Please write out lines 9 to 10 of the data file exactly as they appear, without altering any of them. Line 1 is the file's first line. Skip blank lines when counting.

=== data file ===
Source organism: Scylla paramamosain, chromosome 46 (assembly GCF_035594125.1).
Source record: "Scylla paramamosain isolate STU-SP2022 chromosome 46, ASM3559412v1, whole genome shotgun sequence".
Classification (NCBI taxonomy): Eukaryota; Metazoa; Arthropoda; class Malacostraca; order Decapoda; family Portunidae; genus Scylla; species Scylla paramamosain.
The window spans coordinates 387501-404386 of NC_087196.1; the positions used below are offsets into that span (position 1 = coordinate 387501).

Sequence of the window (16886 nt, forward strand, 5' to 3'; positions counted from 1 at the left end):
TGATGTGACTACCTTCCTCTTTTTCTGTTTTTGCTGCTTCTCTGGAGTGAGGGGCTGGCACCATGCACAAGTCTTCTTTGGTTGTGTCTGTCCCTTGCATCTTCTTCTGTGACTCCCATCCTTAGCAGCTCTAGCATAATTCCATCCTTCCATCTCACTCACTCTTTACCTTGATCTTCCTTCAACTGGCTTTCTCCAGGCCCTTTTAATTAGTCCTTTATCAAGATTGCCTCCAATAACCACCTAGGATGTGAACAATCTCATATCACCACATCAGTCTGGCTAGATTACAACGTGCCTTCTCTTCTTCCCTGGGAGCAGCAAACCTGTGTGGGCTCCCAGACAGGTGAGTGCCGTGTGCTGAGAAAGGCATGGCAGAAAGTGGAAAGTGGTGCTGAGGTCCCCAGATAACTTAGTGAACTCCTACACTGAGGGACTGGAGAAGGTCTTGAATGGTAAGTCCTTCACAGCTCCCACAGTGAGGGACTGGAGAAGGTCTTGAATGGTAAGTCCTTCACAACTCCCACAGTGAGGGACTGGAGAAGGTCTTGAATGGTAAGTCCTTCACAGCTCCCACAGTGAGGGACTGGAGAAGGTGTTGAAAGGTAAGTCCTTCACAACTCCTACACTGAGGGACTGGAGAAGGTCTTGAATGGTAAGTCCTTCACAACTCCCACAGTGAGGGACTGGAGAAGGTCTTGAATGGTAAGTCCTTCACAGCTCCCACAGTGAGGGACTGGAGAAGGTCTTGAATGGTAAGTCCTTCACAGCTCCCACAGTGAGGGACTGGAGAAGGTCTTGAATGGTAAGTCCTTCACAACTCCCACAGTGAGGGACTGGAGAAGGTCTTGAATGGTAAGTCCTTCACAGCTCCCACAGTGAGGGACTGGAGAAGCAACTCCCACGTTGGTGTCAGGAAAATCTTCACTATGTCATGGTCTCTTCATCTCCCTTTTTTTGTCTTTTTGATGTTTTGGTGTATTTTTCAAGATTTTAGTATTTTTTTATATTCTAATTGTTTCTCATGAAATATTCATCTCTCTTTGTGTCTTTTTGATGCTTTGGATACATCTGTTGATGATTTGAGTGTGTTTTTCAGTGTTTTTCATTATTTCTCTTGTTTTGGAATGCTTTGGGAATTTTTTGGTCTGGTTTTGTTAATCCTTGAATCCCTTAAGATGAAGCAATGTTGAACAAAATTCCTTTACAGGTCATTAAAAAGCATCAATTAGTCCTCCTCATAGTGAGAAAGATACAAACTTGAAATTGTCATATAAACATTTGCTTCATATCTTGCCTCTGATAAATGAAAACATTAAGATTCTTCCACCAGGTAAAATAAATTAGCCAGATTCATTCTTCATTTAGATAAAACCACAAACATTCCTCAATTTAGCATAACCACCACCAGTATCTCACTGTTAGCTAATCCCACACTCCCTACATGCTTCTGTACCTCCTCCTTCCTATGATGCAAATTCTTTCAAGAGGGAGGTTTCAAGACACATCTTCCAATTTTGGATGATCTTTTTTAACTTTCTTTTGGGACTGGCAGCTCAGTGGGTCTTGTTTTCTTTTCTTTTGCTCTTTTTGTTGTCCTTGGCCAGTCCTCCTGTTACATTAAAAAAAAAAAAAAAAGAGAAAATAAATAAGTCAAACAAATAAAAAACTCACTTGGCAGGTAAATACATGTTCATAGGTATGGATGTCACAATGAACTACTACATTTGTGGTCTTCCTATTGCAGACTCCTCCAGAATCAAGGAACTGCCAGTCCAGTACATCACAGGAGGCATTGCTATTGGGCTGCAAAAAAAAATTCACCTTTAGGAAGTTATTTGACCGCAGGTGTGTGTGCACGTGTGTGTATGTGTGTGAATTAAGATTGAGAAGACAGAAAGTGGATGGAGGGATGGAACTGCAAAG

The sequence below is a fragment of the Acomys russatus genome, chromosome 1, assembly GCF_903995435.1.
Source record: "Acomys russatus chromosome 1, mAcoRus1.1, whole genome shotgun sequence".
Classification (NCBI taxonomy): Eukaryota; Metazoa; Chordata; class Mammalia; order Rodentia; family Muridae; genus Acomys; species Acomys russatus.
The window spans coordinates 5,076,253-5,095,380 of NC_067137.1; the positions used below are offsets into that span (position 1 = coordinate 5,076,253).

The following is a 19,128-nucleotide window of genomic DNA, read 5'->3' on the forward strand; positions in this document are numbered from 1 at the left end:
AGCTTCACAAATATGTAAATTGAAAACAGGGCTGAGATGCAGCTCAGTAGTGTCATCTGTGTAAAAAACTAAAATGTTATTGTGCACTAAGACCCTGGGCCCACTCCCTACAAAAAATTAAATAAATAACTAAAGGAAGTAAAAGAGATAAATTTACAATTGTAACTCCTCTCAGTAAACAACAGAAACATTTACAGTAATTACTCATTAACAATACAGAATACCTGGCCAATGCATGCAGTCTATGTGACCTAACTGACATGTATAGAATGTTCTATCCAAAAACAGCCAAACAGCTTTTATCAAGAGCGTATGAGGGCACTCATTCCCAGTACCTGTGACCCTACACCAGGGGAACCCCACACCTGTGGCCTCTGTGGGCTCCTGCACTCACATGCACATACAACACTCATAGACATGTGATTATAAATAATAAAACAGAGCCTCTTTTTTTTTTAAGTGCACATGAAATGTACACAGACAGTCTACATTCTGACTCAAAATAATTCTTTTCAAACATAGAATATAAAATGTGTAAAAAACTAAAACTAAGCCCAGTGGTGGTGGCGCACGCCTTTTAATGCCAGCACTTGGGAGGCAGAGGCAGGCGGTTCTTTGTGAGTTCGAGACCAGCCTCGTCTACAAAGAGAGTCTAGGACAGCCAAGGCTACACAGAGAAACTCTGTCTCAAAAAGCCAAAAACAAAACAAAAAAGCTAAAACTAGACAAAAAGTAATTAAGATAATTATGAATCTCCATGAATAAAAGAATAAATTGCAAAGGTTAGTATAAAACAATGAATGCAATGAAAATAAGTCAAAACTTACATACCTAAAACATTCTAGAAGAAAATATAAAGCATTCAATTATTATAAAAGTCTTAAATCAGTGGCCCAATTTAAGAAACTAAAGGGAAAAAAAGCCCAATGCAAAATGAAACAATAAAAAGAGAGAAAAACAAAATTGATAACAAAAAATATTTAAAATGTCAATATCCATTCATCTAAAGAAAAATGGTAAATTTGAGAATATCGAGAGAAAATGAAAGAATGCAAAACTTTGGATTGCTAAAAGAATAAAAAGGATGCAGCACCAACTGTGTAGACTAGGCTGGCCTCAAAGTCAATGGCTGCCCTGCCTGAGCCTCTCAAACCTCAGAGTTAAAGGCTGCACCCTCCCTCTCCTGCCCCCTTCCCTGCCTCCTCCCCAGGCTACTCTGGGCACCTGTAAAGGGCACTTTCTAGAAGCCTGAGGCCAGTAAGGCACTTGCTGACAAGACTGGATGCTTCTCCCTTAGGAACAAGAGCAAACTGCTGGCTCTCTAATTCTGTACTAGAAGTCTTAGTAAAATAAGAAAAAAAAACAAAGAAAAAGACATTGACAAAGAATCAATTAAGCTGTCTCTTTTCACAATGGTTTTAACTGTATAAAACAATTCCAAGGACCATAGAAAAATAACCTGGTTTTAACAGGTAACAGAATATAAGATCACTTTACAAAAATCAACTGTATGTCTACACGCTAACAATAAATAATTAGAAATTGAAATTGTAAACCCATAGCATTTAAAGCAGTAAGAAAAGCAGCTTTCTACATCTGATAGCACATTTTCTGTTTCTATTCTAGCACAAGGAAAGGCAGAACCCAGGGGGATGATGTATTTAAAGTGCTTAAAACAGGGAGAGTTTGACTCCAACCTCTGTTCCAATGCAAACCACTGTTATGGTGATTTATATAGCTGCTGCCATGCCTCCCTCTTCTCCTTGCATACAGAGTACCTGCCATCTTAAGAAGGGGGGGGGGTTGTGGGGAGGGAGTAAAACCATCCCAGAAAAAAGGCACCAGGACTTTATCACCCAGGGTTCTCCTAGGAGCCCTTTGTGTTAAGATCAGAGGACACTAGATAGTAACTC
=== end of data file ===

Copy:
Classification (NCBI taxonomy): Eukaryota; Metazoa; Chordata; class Mammalia; order Rodentia; family Muridae; genus Acomys; species Acomys russatus.
The window spans coordinates 5,076,253-5,095,380 of NC_067137.1; the positions used below are offsets into that span (position 1 = coordinate 5,076,253).